Reinterment of King Richard III

St Michael’s has a tangible musical connection with the events surrounding the finding of the mortal remains of King Richard III, the Richard III Society and the Reinterment ceremonies in Leicester this week.

St Michael’s choir member and composer, Graham Keitch’s anthem “In Memoriam Ricardus Rex” was sung during the Requiem Mass for King Richard III at the Catholic Holy Cross Priory Church in Leicester on Monday. It has been good to see most religious commentators emphasizing the many strands of continuity with the medieval English church, as we also try to in our website’s History Timeline.

“In memoriam; Ricardus Rex was composed shortly after the discovery of the king’s body under a car park in Leicester in 2012. It’s an unaccompanied choir setting of words inspired by Richard’s Book of Hours and his motto. The text, which can be read in full below, is taken mostly from the Psalms of David and other passages from the Bible. The opening words reflect the harsh reality of being a monarch in Richard’s time – O Lord, how many are my foes! This is followed by texts which speak of loyalty and, from Psalm 3, bravery and trust in God. The first part of the motet concludes by quoting from Richard’s own prayer – Bring me before you, living God – words that convey a sense of preparedness and readiness to allow destiny to run its course and accept God’s will.

“The text moves on to celebrate God’s kingdom. From Psalm 103 – The Lord has established his throne in the heavens and His kingdom rules over all. The words of thanksgiving that follow express a desire to live in peace with one another and with those that exercise authority over us – kings and rulers. As mortals, our lives are fragile and temporary as acknowledged in Psalm 103 – For he knows our frame – to dust we shall return. The motet closes with words from Psalm 4, chosen to acknowledge the Society’s efforts in helping to recover the king’s body so that he may be laid to rest as appropriate for an English monarch – In peace I will lie down and sleep.”  Performed here

In memoriam; Ricardus Rex
O Lord, how many are my foes!
Loyalty binds me.
Friends are forever.
Many are rising against me.
I am not afraid of ten thousand people
who have set themselves against me.
Bring me before you, living God.

The Lord has established
His throne in the heavens
and His kingdom rules over all.
Lord, hear our prayer and thanksgiving
for all people, kings and rulers,
that we may lead a peaceful life.
For He knows our frame.
To dust we shall return.
In peace I will lie down and sleep.

Also, from the Leicester Mercury:-

“Hundreds of worshippers pray for the soul of King Richard III at Holy Cross Priory.”

At least 700 people attended a requiem mass for Richard III yesterday at the Holy Cross Priory church. It was celebrated by Cardinal Archbishop Vincent Nichols wearing vestments dating back to the time of the Plantagenet king slain in 1485.

Civic dignitaries including the Lord Lieutenant Jennifer Lady Gretton and the Lord Mayor of Leicester John Thomas were among the congregation. The Bishop of Leicester, Rt Rev Tim Stevens, and the Dean of Leicester, Very Rev David Montieth were also present as were representatives of other churches and faiths.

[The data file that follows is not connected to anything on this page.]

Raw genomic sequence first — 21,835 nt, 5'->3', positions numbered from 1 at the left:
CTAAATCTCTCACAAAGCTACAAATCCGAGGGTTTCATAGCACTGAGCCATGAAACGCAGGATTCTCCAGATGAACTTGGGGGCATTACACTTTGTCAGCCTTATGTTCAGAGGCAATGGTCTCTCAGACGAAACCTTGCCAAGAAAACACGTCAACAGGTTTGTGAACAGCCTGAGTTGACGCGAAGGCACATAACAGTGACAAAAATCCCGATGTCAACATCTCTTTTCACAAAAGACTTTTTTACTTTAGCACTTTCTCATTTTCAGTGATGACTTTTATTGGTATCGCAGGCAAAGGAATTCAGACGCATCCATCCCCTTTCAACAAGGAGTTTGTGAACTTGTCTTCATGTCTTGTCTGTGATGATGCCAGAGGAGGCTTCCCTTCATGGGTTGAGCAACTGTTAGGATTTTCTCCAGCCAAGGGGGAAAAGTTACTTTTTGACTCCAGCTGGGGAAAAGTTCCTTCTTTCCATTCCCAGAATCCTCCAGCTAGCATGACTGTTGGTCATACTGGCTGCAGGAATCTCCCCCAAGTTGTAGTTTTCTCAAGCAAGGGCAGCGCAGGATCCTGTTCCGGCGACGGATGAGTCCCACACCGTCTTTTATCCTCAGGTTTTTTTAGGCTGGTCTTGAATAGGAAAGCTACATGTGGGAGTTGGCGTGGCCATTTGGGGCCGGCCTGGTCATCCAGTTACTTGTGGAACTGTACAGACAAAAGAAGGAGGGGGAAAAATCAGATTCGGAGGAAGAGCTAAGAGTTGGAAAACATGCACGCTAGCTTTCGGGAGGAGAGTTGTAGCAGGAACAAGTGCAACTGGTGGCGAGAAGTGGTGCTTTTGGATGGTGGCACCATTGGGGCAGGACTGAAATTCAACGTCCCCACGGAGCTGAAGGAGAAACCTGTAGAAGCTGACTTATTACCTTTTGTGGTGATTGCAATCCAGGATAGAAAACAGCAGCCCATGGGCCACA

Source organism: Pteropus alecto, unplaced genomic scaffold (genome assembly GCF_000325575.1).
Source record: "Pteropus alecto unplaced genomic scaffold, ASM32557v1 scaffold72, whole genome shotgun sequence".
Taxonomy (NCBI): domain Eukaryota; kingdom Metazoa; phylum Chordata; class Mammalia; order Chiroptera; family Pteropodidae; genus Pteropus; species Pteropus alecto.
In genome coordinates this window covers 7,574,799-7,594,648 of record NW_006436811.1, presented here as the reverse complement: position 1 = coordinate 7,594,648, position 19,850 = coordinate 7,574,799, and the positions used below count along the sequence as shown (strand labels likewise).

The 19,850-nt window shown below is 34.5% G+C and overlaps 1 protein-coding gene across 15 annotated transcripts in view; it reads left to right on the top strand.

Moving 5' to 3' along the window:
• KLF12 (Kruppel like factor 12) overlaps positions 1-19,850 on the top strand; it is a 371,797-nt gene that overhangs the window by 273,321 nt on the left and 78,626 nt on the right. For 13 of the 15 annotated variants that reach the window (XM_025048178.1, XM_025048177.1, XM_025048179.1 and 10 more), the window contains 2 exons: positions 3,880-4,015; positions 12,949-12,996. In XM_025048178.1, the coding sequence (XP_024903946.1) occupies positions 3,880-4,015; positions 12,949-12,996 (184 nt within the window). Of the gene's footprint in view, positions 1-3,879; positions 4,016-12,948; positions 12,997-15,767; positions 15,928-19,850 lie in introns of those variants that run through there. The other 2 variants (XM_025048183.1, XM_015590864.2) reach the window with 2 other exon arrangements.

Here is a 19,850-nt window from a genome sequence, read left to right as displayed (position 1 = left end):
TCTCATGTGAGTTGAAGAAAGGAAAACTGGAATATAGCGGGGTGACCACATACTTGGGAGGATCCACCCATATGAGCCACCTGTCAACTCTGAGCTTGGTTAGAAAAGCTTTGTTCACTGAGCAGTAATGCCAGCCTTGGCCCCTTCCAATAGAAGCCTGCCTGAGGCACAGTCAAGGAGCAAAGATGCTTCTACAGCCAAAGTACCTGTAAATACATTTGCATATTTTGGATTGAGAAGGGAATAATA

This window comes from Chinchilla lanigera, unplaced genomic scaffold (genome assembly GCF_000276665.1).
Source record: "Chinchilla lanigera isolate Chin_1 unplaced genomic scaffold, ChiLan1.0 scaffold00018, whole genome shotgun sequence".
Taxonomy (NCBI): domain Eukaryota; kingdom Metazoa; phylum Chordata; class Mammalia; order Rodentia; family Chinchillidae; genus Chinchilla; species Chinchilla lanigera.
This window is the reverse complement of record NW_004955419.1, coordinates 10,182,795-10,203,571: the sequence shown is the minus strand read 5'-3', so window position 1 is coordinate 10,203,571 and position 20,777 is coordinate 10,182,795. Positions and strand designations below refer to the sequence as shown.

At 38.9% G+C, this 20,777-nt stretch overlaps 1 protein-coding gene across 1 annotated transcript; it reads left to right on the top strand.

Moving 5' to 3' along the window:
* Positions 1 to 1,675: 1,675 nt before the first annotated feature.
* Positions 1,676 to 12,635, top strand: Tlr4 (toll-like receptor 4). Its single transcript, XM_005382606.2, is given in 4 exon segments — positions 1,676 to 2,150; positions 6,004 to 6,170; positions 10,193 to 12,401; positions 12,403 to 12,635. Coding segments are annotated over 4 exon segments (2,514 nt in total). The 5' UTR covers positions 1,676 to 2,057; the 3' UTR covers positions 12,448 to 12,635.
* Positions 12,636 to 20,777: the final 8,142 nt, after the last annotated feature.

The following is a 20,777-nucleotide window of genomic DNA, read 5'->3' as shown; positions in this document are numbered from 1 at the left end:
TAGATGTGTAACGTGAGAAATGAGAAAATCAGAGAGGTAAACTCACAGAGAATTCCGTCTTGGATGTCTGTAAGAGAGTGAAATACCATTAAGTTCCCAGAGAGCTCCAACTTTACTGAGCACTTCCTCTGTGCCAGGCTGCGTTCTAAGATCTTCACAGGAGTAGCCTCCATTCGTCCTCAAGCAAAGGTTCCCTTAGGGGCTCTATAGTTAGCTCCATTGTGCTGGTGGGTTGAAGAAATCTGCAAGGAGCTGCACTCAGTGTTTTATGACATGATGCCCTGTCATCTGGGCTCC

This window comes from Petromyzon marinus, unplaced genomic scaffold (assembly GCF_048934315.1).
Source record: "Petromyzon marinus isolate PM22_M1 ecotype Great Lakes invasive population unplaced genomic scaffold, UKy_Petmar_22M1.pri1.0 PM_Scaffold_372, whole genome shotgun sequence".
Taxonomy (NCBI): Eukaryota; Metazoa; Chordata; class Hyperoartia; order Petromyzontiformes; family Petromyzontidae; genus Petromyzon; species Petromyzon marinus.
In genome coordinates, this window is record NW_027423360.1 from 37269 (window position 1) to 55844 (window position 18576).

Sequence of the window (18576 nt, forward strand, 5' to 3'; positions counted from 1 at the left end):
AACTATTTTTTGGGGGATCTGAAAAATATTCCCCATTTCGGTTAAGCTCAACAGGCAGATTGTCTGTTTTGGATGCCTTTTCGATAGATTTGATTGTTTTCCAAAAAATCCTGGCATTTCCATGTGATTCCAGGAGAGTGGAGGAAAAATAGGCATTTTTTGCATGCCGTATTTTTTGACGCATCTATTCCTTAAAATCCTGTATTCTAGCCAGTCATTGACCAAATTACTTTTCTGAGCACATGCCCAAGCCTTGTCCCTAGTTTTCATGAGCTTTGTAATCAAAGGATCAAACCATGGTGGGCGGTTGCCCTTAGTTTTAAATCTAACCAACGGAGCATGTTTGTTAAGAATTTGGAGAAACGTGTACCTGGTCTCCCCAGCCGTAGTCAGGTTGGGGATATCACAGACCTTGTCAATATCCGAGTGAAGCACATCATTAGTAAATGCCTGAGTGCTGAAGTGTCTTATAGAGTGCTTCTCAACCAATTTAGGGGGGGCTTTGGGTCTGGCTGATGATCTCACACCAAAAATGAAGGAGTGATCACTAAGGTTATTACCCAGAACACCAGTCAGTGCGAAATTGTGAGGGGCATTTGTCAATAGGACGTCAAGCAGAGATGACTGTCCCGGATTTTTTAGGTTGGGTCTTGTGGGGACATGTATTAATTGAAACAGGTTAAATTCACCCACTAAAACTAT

The mass for the repose of the king’s soul was celebrated three days before he is re-interred at Leicester Cathedral. Cardinal Nichols said it was a Catholic duty to pray for the souls for all who have died, “commending them to the love and mercy of God.”

He said: “Richard was a man of anxious devotion who kept and marked his own book of prayers and who must have attended Mass throughout his life. “Richard was not a man of peace. The times in which he lived and the role into which he was born did not permit that. But now we pray for his eternal peace.

“We offer this holy mass that even while his remains are lying in the Cathedral nearby, his soul is united with God in the glory of heaven there to await the final resurrection of all things in Christ.”

The music was selected from a range of composers from across the British Isles including William Byrd and from the plainsong tradition, which characterizes the daily life and prayer of the Dominican friars of Holy Cross Priory. Singing was led by the choir of St Barnabas Cathedral, Nottingham, the choir of Holy Cross Priory and the choir of English Martyrs Catholic School, Leicester.

Prayers that Richard III may rest in peace, the unity of all Christians, the Queen and for all who have died in warfare were led by pupils from St Paul’s Catholic School, Leicester. Pupils from Holy Cross Primary school presented the wine and bread for the communion.

The prior of Holy Cross the Very Rev Fr David Rocks OP thanked everyone who had made the service possible. He said: “Leicester is in the centre of England and we work together as a community, churches, faiths, universities and organisations.”

Monsignor Thomas McGovern, Diocesan Administrator of the Diocese of Nottingham, said: “It is fitting that, after 530 years, Richard III’s mortal remains are once again laid to rest, this time in Leicester Cathedral, the mediaeval Catholic parish church of Leicester, not far from where they were first buried by the Franciscan friars after the Battle of Bosworth.

“Just as Mass would have been offered for the repose of his soul by the priests who buried him, we do him the same service tonight, asking Almighty God to receive him into the kingdom of heaven with his sins forgiven. May he rest in peace.”


Cathedral Church of St Martin, Leicester.